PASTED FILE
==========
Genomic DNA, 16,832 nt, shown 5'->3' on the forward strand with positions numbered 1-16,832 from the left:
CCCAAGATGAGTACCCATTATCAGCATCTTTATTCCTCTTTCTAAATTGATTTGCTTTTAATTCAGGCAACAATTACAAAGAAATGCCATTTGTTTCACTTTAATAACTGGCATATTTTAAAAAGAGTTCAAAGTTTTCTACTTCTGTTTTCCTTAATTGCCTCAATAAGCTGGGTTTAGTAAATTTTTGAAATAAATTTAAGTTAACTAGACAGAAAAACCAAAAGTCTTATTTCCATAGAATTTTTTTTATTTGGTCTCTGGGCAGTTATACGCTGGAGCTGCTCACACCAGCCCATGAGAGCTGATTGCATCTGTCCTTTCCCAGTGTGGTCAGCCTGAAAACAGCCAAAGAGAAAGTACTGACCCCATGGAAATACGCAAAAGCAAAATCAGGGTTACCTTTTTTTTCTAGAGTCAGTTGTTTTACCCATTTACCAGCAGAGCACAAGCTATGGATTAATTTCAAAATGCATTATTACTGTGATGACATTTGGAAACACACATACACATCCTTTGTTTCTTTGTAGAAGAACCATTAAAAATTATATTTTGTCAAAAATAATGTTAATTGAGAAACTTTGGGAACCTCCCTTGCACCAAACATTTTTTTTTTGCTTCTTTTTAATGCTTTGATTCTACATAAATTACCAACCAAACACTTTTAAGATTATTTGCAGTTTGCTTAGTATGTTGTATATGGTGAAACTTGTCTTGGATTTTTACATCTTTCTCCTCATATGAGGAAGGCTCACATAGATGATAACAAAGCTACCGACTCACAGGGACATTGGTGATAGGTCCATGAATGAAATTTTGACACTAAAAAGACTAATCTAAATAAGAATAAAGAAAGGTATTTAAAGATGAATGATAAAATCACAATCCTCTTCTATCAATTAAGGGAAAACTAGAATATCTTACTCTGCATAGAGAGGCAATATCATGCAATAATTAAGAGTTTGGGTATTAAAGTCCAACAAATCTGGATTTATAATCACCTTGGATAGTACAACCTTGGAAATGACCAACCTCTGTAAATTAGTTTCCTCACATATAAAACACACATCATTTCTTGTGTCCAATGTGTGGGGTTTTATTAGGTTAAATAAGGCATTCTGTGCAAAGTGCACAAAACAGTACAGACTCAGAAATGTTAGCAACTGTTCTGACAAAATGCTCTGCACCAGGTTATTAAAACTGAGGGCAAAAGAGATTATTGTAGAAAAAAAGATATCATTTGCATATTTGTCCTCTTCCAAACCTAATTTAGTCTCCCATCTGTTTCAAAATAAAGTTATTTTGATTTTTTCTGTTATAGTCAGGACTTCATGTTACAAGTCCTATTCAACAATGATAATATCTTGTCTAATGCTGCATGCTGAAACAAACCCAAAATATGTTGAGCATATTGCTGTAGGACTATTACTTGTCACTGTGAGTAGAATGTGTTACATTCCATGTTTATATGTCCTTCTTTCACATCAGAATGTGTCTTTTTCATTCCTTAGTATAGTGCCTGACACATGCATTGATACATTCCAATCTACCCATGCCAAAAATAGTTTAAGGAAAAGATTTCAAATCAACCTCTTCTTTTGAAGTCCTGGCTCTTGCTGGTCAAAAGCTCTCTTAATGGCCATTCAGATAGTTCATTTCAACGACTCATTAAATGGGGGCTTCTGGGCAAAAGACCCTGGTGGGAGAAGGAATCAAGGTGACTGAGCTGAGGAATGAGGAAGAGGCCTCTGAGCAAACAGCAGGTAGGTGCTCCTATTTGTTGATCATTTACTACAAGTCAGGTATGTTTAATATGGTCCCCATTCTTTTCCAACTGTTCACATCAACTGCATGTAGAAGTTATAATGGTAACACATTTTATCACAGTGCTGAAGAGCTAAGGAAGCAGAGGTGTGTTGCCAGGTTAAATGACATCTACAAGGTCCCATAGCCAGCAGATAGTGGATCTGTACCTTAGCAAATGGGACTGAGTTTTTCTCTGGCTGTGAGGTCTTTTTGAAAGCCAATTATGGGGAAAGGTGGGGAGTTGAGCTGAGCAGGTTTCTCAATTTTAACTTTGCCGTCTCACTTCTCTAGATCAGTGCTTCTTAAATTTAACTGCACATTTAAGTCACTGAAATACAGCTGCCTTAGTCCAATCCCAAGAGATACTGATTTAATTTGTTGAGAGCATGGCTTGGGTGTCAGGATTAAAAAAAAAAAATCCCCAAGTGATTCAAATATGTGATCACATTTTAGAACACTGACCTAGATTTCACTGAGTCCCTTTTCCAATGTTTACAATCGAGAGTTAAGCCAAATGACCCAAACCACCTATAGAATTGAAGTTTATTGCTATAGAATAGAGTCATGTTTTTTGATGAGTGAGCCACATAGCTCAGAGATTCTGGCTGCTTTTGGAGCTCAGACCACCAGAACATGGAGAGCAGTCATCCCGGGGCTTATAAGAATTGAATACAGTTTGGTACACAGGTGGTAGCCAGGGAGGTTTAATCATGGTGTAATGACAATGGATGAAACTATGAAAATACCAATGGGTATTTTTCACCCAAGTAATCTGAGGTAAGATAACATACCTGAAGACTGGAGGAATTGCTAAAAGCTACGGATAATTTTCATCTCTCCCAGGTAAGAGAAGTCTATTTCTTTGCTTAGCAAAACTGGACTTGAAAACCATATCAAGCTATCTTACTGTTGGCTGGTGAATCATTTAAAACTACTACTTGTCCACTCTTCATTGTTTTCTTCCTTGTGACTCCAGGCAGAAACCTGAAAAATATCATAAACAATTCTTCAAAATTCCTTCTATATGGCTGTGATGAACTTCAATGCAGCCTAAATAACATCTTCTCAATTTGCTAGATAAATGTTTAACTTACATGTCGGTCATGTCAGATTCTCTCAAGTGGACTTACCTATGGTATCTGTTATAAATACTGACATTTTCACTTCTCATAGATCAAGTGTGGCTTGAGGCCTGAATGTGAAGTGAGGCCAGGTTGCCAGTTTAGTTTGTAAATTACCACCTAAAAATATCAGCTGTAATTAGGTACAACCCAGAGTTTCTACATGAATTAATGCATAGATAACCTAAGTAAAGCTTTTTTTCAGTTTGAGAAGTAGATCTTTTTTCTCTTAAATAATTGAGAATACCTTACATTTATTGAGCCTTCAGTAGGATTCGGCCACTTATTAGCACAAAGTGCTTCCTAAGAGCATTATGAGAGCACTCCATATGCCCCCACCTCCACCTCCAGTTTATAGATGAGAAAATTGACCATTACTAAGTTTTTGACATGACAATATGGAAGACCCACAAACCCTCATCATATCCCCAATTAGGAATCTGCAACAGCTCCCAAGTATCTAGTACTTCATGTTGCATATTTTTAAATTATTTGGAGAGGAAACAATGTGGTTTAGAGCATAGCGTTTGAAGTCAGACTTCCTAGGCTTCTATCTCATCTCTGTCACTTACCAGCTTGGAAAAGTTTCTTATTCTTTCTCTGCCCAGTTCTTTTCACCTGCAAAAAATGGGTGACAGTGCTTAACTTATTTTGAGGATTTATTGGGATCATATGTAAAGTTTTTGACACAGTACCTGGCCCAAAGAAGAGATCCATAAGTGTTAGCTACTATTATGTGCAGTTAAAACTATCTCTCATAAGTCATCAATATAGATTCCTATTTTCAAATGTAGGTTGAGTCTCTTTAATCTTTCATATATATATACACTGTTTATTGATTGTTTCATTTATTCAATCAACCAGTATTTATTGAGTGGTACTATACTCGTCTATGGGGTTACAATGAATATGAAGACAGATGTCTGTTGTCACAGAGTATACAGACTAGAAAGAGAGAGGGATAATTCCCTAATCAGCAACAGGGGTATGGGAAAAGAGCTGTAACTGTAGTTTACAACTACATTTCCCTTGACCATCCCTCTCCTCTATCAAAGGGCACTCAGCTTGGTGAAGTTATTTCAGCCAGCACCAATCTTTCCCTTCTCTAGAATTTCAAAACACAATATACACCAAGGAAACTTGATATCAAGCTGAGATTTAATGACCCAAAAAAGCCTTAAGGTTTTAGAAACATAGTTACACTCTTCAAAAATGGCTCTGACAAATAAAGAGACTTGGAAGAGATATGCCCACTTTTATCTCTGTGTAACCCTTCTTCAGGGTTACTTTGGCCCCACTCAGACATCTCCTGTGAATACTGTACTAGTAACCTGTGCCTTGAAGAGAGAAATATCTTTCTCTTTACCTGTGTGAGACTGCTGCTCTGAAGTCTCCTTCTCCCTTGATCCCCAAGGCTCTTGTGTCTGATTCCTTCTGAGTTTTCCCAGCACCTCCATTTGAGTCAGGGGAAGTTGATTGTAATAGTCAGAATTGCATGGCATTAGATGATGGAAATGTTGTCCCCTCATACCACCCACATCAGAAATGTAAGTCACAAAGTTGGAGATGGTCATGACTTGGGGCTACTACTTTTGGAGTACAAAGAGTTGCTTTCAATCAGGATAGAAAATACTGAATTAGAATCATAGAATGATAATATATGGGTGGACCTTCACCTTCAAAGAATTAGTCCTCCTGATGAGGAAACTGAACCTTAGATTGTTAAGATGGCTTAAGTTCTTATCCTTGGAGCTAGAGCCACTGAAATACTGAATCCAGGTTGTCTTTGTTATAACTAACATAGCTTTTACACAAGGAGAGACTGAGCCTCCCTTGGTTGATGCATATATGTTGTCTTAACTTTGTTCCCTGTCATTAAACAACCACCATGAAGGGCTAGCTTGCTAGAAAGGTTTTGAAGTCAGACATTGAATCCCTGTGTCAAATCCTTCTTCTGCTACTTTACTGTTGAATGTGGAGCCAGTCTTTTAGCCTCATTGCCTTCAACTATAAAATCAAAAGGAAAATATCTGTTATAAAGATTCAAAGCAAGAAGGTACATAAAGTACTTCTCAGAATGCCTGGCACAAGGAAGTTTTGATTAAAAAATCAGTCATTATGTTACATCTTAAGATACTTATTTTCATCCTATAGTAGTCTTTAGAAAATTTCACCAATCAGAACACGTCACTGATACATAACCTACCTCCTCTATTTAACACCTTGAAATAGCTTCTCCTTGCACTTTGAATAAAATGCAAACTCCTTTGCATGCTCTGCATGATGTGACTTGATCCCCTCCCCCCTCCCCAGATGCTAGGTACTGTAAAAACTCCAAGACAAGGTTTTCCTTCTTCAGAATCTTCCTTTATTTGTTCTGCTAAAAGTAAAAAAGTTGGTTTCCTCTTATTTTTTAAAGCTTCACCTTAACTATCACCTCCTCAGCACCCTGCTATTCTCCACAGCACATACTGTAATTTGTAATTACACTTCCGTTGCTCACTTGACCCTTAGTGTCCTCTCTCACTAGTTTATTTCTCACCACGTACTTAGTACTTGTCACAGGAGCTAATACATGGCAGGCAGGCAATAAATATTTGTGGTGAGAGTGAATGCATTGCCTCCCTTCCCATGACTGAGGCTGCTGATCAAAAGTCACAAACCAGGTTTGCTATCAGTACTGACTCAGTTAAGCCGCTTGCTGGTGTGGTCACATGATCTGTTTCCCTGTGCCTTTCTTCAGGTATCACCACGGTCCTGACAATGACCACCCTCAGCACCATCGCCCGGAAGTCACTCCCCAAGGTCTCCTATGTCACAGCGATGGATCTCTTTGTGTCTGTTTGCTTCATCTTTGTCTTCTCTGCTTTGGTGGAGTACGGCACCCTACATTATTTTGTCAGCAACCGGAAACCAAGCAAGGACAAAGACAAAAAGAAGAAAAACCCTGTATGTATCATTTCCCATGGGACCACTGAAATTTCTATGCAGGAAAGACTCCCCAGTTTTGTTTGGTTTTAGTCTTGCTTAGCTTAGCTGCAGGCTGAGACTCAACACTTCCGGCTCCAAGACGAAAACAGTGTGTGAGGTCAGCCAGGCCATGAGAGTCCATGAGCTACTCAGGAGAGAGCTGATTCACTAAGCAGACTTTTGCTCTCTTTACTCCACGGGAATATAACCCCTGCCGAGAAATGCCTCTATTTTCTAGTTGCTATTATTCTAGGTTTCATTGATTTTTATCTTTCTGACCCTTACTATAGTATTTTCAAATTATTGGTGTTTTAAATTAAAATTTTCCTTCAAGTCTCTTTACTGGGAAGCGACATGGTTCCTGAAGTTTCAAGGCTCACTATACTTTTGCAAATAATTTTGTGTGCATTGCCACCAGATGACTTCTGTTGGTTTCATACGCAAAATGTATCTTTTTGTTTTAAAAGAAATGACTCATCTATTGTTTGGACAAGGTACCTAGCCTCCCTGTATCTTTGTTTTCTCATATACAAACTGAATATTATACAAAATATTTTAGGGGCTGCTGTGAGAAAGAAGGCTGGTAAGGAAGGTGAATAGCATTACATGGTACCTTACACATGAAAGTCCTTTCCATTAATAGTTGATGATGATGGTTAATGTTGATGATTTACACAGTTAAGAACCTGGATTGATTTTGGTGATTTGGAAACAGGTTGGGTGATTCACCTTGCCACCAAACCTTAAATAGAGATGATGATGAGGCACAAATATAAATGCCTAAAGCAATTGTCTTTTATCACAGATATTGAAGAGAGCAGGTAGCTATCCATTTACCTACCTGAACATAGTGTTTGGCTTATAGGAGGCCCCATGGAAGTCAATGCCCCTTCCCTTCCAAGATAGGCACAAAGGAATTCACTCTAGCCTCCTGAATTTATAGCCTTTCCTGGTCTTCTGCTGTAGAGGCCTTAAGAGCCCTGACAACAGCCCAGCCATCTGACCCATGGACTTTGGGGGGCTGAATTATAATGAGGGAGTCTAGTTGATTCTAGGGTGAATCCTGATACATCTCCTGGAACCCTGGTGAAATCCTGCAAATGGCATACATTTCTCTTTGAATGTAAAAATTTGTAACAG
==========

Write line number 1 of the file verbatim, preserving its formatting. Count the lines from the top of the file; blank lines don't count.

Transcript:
Genomic DNA, 16,832 nt, shown 5'->3' on the forward strand with positions numbered 1-16,832 from the left: